2. Institute of the Environment and Sustainability, University of California, Los Angeles, Los Angeles, CA, USA

    • Wolfgang Buermann
  3. Climate and Environmental Remote Sensing Group, Department for Geodesy and Geoinformation, TU Wien, Vienna, Austria

    • Matthias Forkel
  4. College of Life and Environmental Sciences, University of Exeter, Exeter, UK

    • Stephen Sitch
  5. College of Engineering, Mathematics and Physical Sciences, University of Exeter, Exeter, UK

    • Pierre Friedlingstein
  6. CSIRO Oceans and Atmosphere, Canberra, Australian Capital Territory, Australia

    • Vanessa Haverd
  7. Department of Atmospheric Sciences, University of Illinois, Urbana, IL, USA

    • Atul K. Jain
  8. Institute of Applied Energy, Tokyo, Japan

    • Etsushi Kato
  9. Forest Research Institute Baden-Württemberg, Freiburg, Germany

    • Markus Kautz
  10. Climate and Environmental Physics, Physics Institute, University of Bern, Bern, Switzerland

    • Sebastian Lienert
  11. Oeschger Centre for Climate Change Research, University of Bern, Bern, Switzerland

    • Sebastian Lienert
  12. National Center for Atmospheric Research, Climate and Global Dynamics, Terrestrial Sciences Section, Boulder, CO, USA

    • Danica Lombardozzi
  13. Max Planck Institute for Meteorology, Hamburg, Germany

    • Julia E. M. S. Nabel
  14. International Center for Climate and Global Change Research, School of Forestry and Wildlife Sciences, Auburn University, Auburn, AL, USA

    • Hanqin Tian
  15. Research Center for Eco-Environmental Sciences, State Key Laboratory of Urban and Regional Ecology, Chinese Academy of Sciences, Beijing, China

    • Hanqin Tian
  16. Met Office Hadley Centre, Exeter, UK

    • Andrew J. Wiltshire
  17. Laboratoire des Sciences du Climat et de l’Environnement, LSCE CEA-CNRS-UVSQ, Gif sur Yvette, France

    • Dan Zhu
  18. School of Natural Resources and the Environment, University of Arizona, Tucson, AZ, USA

    • William K. Smith
  19. School of Informatics, Computing and Cyber Systems, Northern Arizona University, Flagstaff, AZ, USA

    • Andrew D. Richardson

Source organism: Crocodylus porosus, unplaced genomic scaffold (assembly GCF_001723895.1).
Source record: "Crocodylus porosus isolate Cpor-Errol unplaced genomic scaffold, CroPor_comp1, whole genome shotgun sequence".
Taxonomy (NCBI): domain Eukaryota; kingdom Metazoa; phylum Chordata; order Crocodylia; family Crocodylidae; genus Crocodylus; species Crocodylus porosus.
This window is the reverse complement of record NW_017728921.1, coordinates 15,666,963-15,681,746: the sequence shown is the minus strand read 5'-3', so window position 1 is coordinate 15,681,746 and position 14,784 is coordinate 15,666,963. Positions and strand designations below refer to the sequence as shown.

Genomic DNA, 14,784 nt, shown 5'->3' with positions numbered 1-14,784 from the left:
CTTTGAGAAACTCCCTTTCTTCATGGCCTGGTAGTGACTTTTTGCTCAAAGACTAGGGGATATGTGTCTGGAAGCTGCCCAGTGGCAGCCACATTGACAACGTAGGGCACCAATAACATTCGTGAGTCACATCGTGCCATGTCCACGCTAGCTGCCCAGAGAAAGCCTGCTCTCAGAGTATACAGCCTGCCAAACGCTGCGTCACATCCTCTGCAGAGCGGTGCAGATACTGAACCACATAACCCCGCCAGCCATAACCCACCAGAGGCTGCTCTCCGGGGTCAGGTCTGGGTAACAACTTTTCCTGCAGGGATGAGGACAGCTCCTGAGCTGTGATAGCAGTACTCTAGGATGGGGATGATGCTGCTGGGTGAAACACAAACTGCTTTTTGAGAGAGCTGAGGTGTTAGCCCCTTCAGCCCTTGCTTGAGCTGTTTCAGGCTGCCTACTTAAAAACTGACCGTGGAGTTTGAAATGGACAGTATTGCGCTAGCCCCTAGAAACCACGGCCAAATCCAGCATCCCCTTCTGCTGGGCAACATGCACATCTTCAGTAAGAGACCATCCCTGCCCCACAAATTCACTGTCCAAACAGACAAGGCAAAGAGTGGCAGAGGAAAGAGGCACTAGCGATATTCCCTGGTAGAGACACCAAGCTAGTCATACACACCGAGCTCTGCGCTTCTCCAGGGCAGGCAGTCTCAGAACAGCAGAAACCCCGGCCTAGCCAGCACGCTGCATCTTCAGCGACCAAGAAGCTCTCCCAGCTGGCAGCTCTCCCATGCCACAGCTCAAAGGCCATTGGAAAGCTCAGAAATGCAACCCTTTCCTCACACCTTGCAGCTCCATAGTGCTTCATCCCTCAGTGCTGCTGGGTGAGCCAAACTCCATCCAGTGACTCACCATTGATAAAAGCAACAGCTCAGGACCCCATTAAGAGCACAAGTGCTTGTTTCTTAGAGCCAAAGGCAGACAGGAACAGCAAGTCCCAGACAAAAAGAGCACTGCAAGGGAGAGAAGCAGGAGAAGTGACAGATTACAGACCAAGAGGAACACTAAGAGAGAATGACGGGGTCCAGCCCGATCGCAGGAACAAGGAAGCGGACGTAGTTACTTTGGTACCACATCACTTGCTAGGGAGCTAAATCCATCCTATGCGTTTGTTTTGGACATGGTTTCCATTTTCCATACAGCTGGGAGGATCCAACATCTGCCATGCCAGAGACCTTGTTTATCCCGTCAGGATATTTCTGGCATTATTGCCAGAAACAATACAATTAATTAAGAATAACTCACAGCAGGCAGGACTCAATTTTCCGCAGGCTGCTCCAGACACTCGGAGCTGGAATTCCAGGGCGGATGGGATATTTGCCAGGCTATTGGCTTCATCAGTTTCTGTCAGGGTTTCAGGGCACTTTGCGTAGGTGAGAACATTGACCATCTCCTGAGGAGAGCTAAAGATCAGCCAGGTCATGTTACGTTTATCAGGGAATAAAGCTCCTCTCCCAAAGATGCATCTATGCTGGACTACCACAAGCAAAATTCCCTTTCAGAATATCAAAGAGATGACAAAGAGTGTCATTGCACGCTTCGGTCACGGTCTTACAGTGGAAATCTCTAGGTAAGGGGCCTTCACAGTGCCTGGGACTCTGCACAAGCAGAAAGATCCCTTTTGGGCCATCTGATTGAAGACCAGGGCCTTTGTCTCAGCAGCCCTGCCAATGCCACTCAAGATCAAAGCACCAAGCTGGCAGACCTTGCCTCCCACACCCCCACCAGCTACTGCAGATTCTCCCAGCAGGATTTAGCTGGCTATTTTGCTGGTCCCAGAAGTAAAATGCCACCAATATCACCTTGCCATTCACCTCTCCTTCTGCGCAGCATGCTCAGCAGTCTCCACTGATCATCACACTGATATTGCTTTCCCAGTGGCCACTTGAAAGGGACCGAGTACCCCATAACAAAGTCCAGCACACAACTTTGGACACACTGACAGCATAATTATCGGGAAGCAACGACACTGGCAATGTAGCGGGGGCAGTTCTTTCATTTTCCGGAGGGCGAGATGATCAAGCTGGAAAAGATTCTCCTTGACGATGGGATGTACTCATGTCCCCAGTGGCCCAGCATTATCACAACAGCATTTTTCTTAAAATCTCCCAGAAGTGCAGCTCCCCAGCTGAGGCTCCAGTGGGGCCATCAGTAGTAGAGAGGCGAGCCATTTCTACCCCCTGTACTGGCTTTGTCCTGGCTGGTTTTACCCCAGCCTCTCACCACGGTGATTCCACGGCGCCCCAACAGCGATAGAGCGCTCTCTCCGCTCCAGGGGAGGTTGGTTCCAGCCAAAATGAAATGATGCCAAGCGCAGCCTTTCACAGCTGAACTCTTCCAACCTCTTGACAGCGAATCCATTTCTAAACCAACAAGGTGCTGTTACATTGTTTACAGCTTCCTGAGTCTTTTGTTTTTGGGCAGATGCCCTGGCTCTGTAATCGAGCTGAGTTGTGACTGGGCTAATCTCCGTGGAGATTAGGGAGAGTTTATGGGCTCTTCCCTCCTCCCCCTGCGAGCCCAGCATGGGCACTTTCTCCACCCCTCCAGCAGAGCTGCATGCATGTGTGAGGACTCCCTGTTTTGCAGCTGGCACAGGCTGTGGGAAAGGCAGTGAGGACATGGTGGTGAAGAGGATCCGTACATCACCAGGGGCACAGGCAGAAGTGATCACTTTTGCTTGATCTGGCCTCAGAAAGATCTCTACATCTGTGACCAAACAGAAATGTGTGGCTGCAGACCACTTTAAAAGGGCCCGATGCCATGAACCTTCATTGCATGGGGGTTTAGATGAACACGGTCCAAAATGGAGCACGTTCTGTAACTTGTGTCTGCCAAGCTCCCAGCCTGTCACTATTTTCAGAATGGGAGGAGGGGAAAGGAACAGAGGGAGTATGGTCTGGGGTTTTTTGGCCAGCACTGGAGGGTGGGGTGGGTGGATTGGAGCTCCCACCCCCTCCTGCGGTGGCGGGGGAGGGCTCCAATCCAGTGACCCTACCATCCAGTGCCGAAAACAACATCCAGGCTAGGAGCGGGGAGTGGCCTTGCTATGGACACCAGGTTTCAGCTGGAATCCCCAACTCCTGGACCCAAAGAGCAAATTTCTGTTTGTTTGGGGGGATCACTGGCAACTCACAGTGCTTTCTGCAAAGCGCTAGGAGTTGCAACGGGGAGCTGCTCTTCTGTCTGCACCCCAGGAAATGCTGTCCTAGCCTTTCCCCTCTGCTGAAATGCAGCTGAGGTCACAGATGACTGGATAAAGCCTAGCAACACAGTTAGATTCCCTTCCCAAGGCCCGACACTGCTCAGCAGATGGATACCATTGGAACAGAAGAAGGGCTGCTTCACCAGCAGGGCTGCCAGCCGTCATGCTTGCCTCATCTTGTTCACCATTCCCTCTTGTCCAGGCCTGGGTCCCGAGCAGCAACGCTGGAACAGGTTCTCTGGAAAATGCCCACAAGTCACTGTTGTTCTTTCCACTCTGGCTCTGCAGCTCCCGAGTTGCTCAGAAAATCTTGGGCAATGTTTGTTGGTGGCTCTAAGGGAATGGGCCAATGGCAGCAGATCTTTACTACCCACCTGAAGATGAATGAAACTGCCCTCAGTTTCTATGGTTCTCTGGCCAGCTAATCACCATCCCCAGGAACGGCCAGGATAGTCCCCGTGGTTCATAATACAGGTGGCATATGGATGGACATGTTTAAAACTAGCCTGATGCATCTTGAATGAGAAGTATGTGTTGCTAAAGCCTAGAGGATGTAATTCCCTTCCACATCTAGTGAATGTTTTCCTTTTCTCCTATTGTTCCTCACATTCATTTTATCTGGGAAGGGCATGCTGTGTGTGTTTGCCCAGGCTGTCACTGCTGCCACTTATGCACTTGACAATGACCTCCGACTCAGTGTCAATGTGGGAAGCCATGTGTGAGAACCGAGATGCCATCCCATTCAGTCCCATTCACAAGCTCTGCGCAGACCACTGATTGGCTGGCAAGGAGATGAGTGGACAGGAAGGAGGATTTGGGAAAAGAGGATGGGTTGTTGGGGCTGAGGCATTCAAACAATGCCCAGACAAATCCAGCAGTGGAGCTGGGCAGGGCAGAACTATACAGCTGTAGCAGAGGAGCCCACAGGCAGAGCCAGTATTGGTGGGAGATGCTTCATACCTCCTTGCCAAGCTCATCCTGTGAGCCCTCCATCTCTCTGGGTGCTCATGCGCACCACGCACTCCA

20. Center for Ecosystem Science and Society, Northern Arizona University, Flagstaff, AZ, USA

    • Andrew D. Richardson


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W.B., M.F. and A.D.R. designed the research. W.B., M.F. and M.O. carried out the analysis and W.B. wrote the manuscript with contributions from all authors. S.S., P.F., V.H., A.K.J., E.K., M.K., S.L., D.L., J.E.M.S.N., H.T., A.J.W. and D.Z. contributed to the TRENDY results. W.K.S. contributed to the LUE-FPAR3g results.

Competing interests

The authors declare no competing interests.

Corresponding author

Correspondence to Wolfgang Buermann.

Extended data figures and tables

  1. Extended Data Fig. 1 Comparison of lagged productivity responses based on satellite greenness observations and in situ estimates of carbon fluxes across selected FLUXNET sites.

    ac, Site-specific correlations between spring temperature (T) and spring (a), summer (b) or autumn (c) satellite NDVI (x axis) plotted over the corresponding site-specific correlations between spring temperature and spring (a), summer (b) or autumn (c) flux-tower GPP (y axis). In b and c, the relationships are based on partial correlations (pr) between spring temperature and subsequent summer (b) or autumn (c) NDVI or GPP, with covarying effects of summer temperature and precipitation (b) and autumn temperature and precipitation (c) removed. (Partial) correlations are shown for two estimates of GPP: GPP-N (based on night-time partitioning of net ecosystem exchange) and GPP-D (daytime partitioning). d, For this comparison, satellite NDVI time series at 8-km (native) spatial resolution have been extracted for the 16 FluxNet tower sites with at least 10-year data records. Forest types for the tower sites are: ENF, evergeen needleleaf forest; DBF, deciduous broadleaf forest; MF, mixed forest. e, Maps showing the approximate locations of the FLUXNET tower sites. FLUXNET data for this comparative analysis are from the FLUXNET2015 dataset (tier 1).

  2. Extended Data Fig. 2 Random-forest analysis to explain the partial correlation pattern between annual spring temperature and summer satellite greenness on hemispheric and regional scales.